hyperbaric testingHyperbaric testing at Tyne Pressure Testing

We provide specialist hyperbaric testing services to a range of sectors across the globe. Housing nine hyperbaric chambers, including one of the largest commercial chambers in the world, we can test pressures as high as 21,755 psi/ 1,500 bar in chambers up to 6.5m long.

Our largest chamber, chamber 5, has the capability to pressure test up to 6,526 psi/450 bar whilst simultaneously testing at temperatures down to -2°C. Automated controls and an interactive loading table support greater efficiencies with an ability to load, fill and fully pressurise in under 90 minutes. This chamber also benefits from being fully automated meaning any natural fluctuations in the likes of pressures and temperatures are self-regulated without the need for manual overriding. Automated controls are also used to simulate the movement of components within pressurised environments.

Hyperbaric testing at our site is completed in accordance with relevant standards such as the API 17 series in oil and gas, as well as SEPS for subsea electrical power cables.

Our highly skilled and knowledgeable test engineers are experts in hyperbaric testing and associated pressure testing services. Customers have the opportunity to draw on their specialist knowledge with the option to select our beginning-to-end, fully project managed testing service. Independent hire of the hyperbaric chambers is also available.

Did you know that we can facilitate remote viewing for hyperbaric testing? This encompasses live workshop footage and data streams to enable you to witness testing programmes and monitor product performance from any location worldwide. We can even record footage for review at a later date.

Why not contact one of our experts to discuss your product testing requirements?

Hyperbaric testing

Hyperbaric testing is used to extensively test components that are required to operate at pressure levels higher than atmospheric conditions. This type of testing is performed on components used in offshore or subsea environments, as well as in extreme high pressure applications where reliable performance is critical.

Hyperbaric chambers are used to simulate water depths and extreme pressure environments to test and verify that a product can operate under extreme, pressurised conditions.

Sectors requiring hyperbaric testing:

  • Oil and gas – valves, actuators, pods, cables, electrical connectors, pipe samples, pigging equipment, hydraulic cylinders, subsea harnesses/electrical jumpers
  • Defence – electrical cables, subsea sonars, subsea acoustic equipment
  • Marine – buoyancy modules, geophysical monitoring probes, subsea filters, diving equipment, deep sea watches

Click here to find out more about our pressure testing chambers.



What is hyperbaric testing?

Hyperbaric testing is the application of external pressure to a component and is carried out in a specialist hyperbaric chamber to simulate extreme pressure environments. The component may be retained inside of the hyperbaric chamber by its own weight where heavy industrial products are concerned. Retaining straps are used to hold buoyancy modules in place, or racking where separation is required for fragile components. Bespoke tooling can also be manufactured for specialist items.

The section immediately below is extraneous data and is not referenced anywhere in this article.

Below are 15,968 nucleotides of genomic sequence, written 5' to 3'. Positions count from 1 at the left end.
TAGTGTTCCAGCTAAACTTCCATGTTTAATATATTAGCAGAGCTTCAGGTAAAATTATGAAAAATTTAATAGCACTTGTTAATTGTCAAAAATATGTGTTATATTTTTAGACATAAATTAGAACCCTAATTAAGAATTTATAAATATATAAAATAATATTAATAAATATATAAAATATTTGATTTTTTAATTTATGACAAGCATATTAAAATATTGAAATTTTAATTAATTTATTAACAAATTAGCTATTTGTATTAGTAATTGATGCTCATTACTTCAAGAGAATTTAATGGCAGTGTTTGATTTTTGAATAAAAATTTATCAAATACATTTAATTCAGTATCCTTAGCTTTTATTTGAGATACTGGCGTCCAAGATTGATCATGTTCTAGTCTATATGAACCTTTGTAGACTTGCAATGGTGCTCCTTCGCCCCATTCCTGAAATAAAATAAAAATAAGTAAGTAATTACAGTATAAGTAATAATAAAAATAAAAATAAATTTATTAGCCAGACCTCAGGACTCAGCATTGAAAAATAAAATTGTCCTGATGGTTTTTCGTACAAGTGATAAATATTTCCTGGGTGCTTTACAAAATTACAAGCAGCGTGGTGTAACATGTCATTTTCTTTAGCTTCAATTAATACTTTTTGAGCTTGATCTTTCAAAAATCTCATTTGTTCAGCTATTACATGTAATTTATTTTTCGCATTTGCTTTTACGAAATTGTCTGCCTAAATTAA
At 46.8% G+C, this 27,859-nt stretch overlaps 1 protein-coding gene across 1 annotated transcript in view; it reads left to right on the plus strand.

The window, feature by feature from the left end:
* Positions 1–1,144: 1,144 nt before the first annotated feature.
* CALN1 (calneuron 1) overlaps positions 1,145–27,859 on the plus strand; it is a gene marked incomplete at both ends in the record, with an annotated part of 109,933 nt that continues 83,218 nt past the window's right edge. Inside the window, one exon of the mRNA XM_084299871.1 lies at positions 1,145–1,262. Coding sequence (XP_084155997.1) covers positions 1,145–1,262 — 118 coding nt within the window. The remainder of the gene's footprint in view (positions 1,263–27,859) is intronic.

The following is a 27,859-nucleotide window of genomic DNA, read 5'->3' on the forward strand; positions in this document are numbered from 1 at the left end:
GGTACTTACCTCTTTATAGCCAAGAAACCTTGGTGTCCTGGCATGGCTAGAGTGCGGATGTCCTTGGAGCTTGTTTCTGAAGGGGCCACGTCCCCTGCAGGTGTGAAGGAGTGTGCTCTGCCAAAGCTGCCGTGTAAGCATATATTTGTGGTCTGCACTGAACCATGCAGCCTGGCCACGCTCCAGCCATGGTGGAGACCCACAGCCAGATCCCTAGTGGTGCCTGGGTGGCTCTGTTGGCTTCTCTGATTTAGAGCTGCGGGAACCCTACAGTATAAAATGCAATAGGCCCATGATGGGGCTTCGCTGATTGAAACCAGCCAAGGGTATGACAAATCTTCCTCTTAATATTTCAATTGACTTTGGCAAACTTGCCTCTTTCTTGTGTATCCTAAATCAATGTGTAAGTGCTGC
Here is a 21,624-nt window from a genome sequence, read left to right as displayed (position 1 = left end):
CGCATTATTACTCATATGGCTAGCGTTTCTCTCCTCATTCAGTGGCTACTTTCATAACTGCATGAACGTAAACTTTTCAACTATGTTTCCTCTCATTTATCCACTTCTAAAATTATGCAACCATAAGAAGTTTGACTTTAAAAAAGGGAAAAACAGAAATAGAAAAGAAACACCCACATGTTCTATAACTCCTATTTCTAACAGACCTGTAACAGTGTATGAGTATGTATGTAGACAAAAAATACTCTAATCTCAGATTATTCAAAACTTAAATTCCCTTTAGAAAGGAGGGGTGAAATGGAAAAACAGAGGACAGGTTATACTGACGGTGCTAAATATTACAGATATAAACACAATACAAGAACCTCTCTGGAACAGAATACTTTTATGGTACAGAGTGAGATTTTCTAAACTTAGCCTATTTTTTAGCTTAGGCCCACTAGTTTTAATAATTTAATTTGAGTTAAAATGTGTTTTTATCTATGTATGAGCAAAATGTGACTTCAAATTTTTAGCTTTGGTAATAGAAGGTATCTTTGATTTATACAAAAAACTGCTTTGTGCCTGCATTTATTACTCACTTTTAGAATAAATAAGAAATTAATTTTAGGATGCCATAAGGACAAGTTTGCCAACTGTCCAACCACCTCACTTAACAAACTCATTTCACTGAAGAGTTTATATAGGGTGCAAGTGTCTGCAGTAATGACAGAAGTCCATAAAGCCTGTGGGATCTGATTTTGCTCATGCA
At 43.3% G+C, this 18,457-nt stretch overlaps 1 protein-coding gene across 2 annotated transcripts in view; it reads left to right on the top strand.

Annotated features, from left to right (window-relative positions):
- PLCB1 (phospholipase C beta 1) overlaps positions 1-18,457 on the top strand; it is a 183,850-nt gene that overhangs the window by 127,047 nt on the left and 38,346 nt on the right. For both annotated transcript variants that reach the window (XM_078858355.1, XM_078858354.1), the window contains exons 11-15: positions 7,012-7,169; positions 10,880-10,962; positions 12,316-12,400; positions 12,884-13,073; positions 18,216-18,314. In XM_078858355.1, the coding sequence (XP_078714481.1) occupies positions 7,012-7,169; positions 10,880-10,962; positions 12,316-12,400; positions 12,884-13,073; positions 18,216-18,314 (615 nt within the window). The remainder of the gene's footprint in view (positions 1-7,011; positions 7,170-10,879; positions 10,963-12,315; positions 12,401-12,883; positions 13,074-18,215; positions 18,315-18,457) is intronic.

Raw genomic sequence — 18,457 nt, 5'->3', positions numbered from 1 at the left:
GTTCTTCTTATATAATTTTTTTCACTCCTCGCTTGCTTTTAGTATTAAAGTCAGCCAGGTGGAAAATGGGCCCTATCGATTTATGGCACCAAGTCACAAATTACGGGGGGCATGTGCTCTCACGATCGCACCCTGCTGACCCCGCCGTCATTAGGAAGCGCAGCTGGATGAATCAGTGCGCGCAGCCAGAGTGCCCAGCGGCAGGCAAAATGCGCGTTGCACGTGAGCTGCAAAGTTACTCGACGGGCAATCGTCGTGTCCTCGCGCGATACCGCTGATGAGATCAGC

How is pressure created in a hyperbaric chamber?

High pressure instrumentation and pumping systems, rated over and above the maximum pressure of each individual chamber, are used to feed inhibited water into each chamber from onsite storage tanks. This water creates the desired pressure inside of the chamber.

What is the difference between hyperbaric and hydrostatic testing?

Hyperbaric testing concerns the application of external pressure to a product. The product is housed within a pressure vessel/chamber which acts as the barrier to retain the external pressure around the test subject.

The primary reason for doing this is to replicate actual conditions an assembly will see in installed life, meaning the external pressure will first and foremost validate the structural integrity of the component. Secondary to that, any ingress of pressure into the component would highlight a leak path(s) which may compromise areas such as sealing arrangements or welded joints.

The principle of hydrostatic testing is very similar to hyperbaric testing in that this will also verify structural integrity and any leak paths, as well as utilising water as the test medium. The fundamental difference is that a hydrostatic test concerns the internal pressurisation of a component, rather than subjecting it to external pressure. The likes of a product sealing arrangement will still very much but scrutinised but with pressure effectively pushing ‘in-to-out’ rather than ‘out-to-in’.

Certain components may be subjected to a hydrostatic and hyperbaric test simultaneously e.g. subsea pipeline equipment. These products would typically feature primary, secondary and tertiary sealing barriers to withstand excessive levels of internal and external pressure.

A catastrophic failure under hydrostatic pressure would result in an explosion, whereas the same under hyperbaric pressure would cause an implosion.


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